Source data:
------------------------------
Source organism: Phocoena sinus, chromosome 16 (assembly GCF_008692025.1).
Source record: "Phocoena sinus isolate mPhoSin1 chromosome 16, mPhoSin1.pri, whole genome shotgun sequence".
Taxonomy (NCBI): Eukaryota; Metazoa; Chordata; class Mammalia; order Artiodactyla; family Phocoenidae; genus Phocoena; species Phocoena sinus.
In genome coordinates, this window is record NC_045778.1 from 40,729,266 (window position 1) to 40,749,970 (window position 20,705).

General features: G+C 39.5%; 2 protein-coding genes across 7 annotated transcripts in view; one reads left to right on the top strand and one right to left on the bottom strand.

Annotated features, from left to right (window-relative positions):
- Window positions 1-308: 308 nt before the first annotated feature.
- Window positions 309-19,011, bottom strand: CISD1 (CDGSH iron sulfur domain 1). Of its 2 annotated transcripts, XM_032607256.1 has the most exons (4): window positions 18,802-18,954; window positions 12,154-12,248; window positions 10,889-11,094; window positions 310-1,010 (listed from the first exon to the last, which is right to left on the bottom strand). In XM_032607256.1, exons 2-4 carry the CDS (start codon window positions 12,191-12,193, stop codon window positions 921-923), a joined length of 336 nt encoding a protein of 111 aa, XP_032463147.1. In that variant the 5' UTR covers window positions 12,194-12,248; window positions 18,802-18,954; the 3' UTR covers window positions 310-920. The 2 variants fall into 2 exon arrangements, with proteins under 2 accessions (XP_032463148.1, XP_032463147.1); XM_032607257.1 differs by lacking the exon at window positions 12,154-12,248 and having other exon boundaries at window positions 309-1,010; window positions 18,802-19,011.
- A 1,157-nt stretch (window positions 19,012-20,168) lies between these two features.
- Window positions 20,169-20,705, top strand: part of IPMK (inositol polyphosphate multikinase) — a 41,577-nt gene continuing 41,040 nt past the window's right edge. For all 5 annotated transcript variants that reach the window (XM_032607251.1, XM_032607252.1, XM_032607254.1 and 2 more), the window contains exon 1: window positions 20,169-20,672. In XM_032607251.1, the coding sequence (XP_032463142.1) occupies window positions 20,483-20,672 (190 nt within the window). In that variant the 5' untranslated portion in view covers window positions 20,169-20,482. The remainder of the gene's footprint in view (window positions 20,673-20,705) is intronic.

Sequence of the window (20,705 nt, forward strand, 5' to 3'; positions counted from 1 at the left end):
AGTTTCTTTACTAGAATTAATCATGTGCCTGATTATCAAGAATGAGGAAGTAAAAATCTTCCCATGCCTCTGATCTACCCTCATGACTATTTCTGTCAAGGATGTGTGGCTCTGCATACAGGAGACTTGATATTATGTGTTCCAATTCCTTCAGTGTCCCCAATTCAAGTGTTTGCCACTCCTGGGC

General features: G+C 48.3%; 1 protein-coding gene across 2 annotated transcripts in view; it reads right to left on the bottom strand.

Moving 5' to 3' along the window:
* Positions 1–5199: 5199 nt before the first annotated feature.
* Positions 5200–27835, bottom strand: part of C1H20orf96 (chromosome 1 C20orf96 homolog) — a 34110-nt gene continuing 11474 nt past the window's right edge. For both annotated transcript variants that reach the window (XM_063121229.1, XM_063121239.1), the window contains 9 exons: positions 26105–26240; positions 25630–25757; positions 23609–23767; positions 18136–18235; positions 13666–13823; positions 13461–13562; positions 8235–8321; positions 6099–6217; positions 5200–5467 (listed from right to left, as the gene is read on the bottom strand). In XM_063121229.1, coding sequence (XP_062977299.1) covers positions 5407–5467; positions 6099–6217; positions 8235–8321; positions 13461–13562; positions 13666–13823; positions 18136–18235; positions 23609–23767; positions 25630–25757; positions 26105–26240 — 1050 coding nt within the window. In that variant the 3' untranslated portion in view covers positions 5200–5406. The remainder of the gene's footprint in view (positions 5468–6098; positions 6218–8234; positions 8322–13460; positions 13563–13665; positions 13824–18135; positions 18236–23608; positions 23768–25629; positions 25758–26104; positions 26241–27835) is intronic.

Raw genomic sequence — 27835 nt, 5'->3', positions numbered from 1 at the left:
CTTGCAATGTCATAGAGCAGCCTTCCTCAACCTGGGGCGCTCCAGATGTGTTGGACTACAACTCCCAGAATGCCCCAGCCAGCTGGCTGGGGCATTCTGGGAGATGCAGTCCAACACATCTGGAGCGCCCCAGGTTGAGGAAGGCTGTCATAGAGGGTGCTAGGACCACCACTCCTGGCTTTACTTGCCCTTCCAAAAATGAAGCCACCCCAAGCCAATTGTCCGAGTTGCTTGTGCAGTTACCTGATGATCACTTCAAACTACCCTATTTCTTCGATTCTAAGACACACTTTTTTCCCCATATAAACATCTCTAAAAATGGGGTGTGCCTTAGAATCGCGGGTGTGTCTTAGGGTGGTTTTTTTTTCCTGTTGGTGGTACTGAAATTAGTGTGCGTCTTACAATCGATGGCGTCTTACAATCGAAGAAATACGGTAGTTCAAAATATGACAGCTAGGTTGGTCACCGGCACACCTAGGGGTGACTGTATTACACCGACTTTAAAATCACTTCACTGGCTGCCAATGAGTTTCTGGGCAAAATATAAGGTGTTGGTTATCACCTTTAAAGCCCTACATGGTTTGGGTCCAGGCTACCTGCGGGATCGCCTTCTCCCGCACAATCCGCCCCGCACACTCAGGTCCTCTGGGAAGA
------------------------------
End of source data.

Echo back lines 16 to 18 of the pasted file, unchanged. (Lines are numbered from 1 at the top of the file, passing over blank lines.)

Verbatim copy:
* Positions 5200–27835, bottom strand: part of C1H20orf96 (chromosome 1 C20orf96 homolog) — a 34110-nt gene continuing 11474 nt past the window's right edge. For both annotated transcript variants that reach the window (XM_063121229.1, XM_063121239.1), the window contains 9 exons: positions 26105–26240; positions 25630–25757; positions 23609–23767; positions 18136–18235; positions 13666–13823; positions 13461–13562; positions 8235–8321; positions 6099–6217; positions 5200–5467 (listed from right to left, as the gene is read on the bottom strand). In XM_063121229.1, coding sequence (XP_062977299.1) covers positions 5407–5467; positions 6099–6217; positions 8235–8321; positions 13461–13562; positions 13666–13823; positions 18136–18235; positions 23609–23767; positions 25630–25757; positions 26105–26240 — 1050 coding nt within the window. In that variant the 3' untranslated portion in view covers positions 5200–5406. The remainder of the gene's footprint in view (positions 5468–6098; positions 6218–8234; positions 8322–13460; positions 13563–13665; positions 13824–18135; positions 18236–23608; positions 23768–25629; positions 25758–26104; positions 26241–27835) is intronic.

Raw genomic sequence — 27835 nt, 5'->3', positions numbered from 1 at the left:
CTTGCAATGTCATAGAGCAGCCTTCCTCAACCTGGGGCGCTCCAGATGTGTTGGACTACAACTCCCAGAATGCCCCAGCCAGCTGGCTGGGGCATTCTGGGAGATGCAGTCCAACACATCTGGAGCGCCCCAGGTTGAGGAAGGCTGTCATAGAGGGTGCTAGGACCACCACTCCTGGCTTTACTTGCCCTTCCAAAAATGAAGCCACCCCAAGCCAATTGTCCGAGTTGCTTGTGCAGTTACCTGATGATCACTTCAAACTACCCTATTTCTTCGATTCTAAGACACACTTTTTTCCCCATATAAACATCTCTAAAAATGGGGTGTGCCTTAGAATCGCGGGTGTGTCTTAGGGTGGTTTTTTTTTCCTGTTGGTGGTACTGAAATTAGTGTGCGTCTTACAATCGATGGCGTCTTACAATCGAAGAAATACGGTAGTTCAAAATATGACAGCTAGGTTGGTCACCGGCACACCTAGGGGTGACTGTATTACACCGACTTTAAAATCACTTCACTGGCTGCCAATGAGTTTCTGGGCAAAATATAAGGTGTTGGTTATCACCTTTAAAGCCCTACATGGTTTGGGTCCAGGCTACCTGCGGGATCGCCTTCTCCCGCACAATCCGCCCCGCACACTCAGGTCCTCTGGGAAGA